The eye is a specialized sensory organ of photoreception. The eye is an easily accessible organ for local or systemic drug delivery.
Clinically, the eye can be considered to be composed of two segments:
1. Anterior segment – all structures from (and including) the lens forward.
2. Posterior segment – all structures posterior to the lens.
- The anatomical and physiological characteristics of the eye are described are outlined in this section.
- Structure of the eye; The eye can be divided into two compartments: the anterior and posterior segments.
- Anterior segment; Externally, the anterior segment of eye is made up of cornea, conjunctiva, and sclera.
- Internally, it consists of anterior chamber, iris/pupil, posterior chamber, and ciliary body.
- The cornea, an optically transparent tissue that aids in refraction of light to the eye for focusing, is 1 mm thick at the periphery and 0.5 to 0.6 mm thick in the centre.
- It is composed of squamous and basal columnar epithelium, Bowman’s membrane, substantia propria (stroma), limiting lamina, and the endothelium.
- The conjunctiva is a thin, transparent, vascularised mucous membrane with an area of 18 cm2 covering the eye globe and the inner eyelids.
- It maintains the precorneal tear film and protects the eye. It produces mucus and lubricates the surface of the eye.
- It is made up of stratified columnar epithelium and lamina propria. The conjunctiva epithelium is divided into bulbar (covering the eyeball), fornix (covering the cornea), and palpebral (covering the eyelid) conjunctivae.
- The sclera, the white outer coat of the eyeball, provides structural integrity, size, and shape to the eye.
- There are three layers in the sclera, the anterior episclera, the middle scleral stroma, and the posterior lamina fusca.
- The sclera is composed of gel like mucopolysaccharides, elastic fibers, bundles of dense collagen fibrils, and fibroblasts.
- The iris is a diaphragm around the pupil (lens) and controls the amount of light entering the inner eye.
- The ciliary body is made up of ciliary muscles, which aid in accommodation.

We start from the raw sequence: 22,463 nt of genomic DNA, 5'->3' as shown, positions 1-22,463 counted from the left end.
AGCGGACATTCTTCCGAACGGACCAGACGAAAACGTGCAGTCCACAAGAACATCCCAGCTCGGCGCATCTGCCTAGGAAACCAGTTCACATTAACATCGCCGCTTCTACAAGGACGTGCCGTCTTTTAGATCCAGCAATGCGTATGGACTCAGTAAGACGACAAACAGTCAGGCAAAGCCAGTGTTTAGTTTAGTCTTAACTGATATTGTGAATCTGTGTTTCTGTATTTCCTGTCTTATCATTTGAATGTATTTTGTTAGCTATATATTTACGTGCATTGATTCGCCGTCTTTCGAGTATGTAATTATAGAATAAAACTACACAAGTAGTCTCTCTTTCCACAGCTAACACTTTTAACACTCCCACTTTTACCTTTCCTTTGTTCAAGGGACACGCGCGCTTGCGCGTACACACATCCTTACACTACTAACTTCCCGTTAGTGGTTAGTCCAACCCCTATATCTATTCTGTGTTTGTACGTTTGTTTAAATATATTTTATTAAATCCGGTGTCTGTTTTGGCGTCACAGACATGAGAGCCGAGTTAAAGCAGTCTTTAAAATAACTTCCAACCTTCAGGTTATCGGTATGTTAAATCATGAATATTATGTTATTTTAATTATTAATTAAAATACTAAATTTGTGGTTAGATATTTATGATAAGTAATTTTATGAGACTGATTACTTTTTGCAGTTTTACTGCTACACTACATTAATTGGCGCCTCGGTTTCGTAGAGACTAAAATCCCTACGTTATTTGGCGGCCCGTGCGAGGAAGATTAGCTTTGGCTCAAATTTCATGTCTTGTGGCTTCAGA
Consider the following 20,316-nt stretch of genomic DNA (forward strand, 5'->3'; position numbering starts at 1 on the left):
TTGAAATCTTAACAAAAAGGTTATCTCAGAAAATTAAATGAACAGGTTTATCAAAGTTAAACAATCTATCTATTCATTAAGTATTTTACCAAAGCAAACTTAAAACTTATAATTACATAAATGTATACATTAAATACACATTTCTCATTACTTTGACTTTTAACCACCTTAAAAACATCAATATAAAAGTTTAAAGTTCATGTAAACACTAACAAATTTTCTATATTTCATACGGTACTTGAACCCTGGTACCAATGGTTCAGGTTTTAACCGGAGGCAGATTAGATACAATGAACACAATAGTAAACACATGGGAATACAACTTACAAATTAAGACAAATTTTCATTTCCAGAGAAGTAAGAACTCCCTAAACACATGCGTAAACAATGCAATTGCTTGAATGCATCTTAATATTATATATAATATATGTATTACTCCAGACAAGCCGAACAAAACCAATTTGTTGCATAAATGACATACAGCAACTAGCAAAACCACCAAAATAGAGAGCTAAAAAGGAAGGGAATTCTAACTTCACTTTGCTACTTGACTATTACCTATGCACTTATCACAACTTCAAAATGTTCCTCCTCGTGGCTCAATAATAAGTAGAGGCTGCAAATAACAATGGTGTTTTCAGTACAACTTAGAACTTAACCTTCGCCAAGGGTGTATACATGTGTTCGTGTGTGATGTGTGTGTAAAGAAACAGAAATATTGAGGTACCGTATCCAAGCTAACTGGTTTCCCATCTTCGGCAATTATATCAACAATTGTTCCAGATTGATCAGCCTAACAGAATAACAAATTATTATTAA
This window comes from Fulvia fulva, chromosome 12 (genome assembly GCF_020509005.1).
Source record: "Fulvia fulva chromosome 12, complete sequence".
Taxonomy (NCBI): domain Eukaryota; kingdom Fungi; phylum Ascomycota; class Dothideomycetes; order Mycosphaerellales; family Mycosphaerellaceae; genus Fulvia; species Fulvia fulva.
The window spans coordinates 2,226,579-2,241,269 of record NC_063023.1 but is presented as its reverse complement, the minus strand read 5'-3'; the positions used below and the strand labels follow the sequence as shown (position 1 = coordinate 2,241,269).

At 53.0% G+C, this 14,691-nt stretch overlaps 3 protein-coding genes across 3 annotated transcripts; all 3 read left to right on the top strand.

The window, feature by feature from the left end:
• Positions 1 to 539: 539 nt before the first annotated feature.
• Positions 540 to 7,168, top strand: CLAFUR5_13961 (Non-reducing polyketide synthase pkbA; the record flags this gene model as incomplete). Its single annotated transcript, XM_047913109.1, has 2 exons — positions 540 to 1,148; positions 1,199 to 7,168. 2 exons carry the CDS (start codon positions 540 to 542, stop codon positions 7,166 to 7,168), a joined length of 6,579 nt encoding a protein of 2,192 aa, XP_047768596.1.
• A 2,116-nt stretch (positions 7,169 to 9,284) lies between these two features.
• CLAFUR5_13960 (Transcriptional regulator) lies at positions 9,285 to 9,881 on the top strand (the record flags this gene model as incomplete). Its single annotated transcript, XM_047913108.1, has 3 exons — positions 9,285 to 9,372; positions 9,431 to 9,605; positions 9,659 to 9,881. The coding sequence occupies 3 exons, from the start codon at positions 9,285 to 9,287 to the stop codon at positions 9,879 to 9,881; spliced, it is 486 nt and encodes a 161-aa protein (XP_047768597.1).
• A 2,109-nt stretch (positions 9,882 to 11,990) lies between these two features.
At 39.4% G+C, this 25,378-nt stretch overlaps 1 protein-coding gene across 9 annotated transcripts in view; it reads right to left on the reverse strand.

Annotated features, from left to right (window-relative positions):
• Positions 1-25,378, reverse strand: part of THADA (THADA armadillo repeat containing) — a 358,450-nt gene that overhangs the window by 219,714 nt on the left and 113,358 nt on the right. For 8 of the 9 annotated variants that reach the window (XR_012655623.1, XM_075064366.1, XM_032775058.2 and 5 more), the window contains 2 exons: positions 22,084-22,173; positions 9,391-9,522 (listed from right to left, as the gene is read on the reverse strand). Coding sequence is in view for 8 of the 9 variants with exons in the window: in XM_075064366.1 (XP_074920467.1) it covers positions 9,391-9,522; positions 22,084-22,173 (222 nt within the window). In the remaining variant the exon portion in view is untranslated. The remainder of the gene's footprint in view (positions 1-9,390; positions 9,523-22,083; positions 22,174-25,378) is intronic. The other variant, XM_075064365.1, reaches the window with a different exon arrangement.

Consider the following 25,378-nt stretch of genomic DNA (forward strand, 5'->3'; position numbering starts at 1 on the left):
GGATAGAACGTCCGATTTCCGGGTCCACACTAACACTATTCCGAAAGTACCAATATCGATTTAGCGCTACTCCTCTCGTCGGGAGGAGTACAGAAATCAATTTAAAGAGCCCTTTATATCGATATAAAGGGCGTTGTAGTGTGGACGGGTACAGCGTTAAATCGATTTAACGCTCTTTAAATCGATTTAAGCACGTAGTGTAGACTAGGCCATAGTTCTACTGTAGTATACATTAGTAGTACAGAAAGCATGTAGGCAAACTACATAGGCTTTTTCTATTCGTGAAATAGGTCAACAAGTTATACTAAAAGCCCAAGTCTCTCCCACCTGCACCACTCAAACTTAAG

- The anterior surface of the eye is constantly rinsed by tear fluid secreted at a flow rate of about 1 μL/min by the main lachrymal gland of the lachrymal apparatus.
- Tears eventually drain into the nasal cavity through the nasolachrymal ducts.
- Tear fluid contains mucin, lysozyme, lactoferrin, prealbumin, and serum proteins.
- It functions as an antibacterial lubricant and aids in draining out foreign substances.
- The normal volume of tear fluid is 5 to 10 μL.65
- Externally, the posterior segment consists of the optic nerve and associated vasculature, and internally, it consists of the lens, vitreous, and rear ocular tissues. Vitreous is a colorless medium
- Internal structure of the eye consisting of about 99 percent water, dissolved type II collagen, sodium hyaluronate, and proteoglycans.
- The retina is the inner nervous layer of the eye responsible for the sensory function of sight.
- The choroid is a dark brown vascular layer attached to the sclera and is believed to provide nourishment to the retina.
Basic Structure of the Eye
The eye has three layers or coats, three compartments and contains three fluids
1. The three coats of the eye are as follows:
(a) Outer fibrous layer:
• lamina cribrosa.
(b) Middle vascular layer (“uveal tract”):
• ciliary body – consisting of the pars
plicata and pars plana
(c) Inner nervous layer:
• pigment epithelium of the retina
• retinal photoreceptors
• retinal neurons.
2. The three compartments of the eye are as follows:
(a) Anterior chamber – the space between the cornea and the iris diaphragm.
(b) Posterior chamber – the triangular space between the iris anteriorly, the lens and zonule posteriorly, and the ciliary body.
(c) Vitreous chamber – the space behind the lens and zonule.
3. The three intraocular fluids are as follows:
(a) Aqueous humour – a watery, optically clear solution of water and electrolytes similar to tissue fluids except that aqueous humour has a low protein content normally.
(b) Vitreous humour – a transparent gel consisting of a three-dimensional network of collagen fibres with the interspaces filled with polymerised hyaluronic acid molecules and water. It fills the space between the posterior surface of the lens, ciliary body and retina.
(c) Blood – in addition to its usual functions, blood contributes to the maintenance of intraocular pressure. Most of the blood within the eye is in the choroid. The choroidal blood flow represents the largest blood flow per unit tissue in the body. The degree of desaturation of efferent choroidal blood is relatively small and indicates that the choroidal vasculature has functions beyond retinal nutrition. It might be that the choroid serves as a heat exchanger for the retina, which absorbs energy as light strikes the retinal pigment epithelium.